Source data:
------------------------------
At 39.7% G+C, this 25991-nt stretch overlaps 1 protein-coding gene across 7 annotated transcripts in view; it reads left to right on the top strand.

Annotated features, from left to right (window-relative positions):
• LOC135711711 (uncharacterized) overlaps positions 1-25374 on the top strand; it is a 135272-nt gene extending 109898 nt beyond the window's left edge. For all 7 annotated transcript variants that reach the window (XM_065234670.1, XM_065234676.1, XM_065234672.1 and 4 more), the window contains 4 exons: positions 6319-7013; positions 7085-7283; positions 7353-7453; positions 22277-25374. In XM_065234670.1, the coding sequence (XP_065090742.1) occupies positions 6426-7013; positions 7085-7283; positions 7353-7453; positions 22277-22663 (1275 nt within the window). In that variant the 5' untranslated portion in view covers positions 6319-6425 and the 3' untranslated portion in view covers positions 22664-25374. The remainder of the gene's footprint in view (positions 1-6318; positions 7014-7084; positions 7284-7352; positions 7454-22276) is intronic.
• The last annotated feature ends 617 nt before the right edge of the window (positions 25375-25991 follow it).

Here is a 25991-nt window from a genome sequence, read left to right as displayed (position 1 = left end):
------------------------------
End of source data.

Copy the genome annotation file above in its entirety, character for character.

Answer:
At 39.7% G+C, this 25991-nt stretch overlaps 1 protein-coding gene across 7 annotated transcripts in view; it reads left to right on the top strand.

Annotated features, from left to right (window-relative positions):
• LOC135711711 (uncharacterized) overlaps positions 1-25374 on the top strand; it is a 135272-nt gene extending 109898 nt beyond the window's left edge. For all 7 annotated transcript variants that reach the window (XM_065234670.1, XM_065234676.1, XM_065234672.1 and 4 more), the window contains 4 exons: positions 6319-7013; positions 7085-7283; positions 7353-7453; positions 22277-25374. In XM_065234670.1, the coding sequence (XP_065090742.1) occupies positions 6426-7013; positions 7085-7283; positions 7353-7453; positions 22277-22663 (1275 nt within the window). In that variant the 5' untranslated portion in view covers positions 6319-6425 and the 3' untranslated portion in view covers positions 22664-25374. The remainder of the gene's footprint in view (positions 1-6318; positions 7014-7084; positions 7284-7352; positions 7454-22276) is intronic.
• The last annotated feature ends 617 nt before the right edge of the window (positions 25375-25991 follow it).

Here is a 25991-nt window from a genome sequence, read left to right as displayed (position 1 = left end):